Job losses in the construction sector have been worse than in the brokerage industry, but conditions may improve more quickly in the former, according to a new report.
An estimated 5,300 real estate broker-related positions have been lost in New York City since August 2008, according to a monthly report from Eastern Consolidated, while approximately 12,400 construction jobs have been lost during the same time period.
“A lot of construction jobs come to a halt more abruptly [when the economy suffers], whereas real estate didn’t give up so quickly,” said Barbara Byrne Denham, chief economist with Eastern Consolidated. “It’s really up to the broker to quit.”
Brokers hang on to jobs longer than those in construction in times of economic stress, according to Denham, which would account for the different job loss trajectories between the sectors.
“It’s not a surprise considering the state of the market,” Denham said. “I don’t see [the jobs] picking up at least for the next six months.”
A report last month showed that there are approximately 448 stalled construction sites citywide.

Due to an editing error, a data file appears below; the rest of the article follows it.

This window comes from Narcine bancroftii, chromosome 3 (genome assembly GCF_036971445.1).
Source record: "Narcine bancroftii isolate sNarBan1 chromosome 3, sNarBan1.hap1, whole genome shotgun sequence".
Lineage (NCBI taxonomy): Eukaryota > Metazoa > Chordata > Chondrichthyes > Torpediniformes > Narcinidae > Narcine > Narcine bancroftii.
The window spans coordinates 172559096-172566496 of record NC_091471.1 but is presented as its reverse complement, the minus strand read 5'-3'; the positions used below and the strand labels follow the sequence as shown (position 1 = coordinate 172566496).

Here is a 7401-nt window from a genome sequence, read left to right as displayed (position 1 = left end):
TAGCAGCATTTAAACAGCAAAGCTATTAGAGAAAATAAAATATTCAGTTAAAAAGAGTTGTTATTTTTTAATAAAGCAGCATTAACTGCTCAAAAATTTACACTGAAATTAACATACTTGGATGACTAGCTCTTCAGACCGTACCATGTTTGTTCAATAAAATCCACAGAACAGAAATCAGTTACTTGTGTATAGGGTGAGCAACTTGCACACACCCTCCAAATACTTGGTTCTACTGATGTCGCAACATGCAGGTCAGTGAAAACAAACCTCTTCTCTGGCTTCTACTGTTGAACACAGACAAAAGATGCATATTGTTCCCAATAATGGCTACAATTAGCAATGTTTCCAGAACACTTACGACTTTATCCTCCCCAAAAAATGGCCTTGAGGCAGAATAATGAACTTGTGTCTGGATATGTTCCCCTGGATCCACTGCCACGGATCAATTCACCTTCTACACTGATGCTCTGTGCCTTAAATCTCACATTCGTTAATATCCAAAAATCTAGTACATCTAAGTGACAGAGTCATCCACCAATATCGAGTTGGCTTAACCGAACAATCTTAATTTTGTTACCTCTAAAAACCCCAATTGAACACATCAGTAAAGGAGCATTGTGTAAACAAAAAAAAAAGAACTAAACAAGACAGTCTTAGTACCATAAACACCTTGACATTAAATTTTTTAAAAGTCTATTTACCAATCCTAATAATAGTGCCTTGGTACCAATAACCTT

Real estate industry job losses will extend through the second quarter of 2010, Denham said. Many brokers are trying to transition into related fields like distressed debt management, she added.
Construction, meanwhile, has a decidedly rosier outlook, according to some reports.
While the majority of construction job losses occurred in the months immediately following the economic crash of 2008 — just 3,300 of the 12,400 construction jobs losses occurred since December 2008, according to the report.
Future construction spending will rise 11 percent in 2010, according to the McGraw-Hill construction forecast, released earlier this month.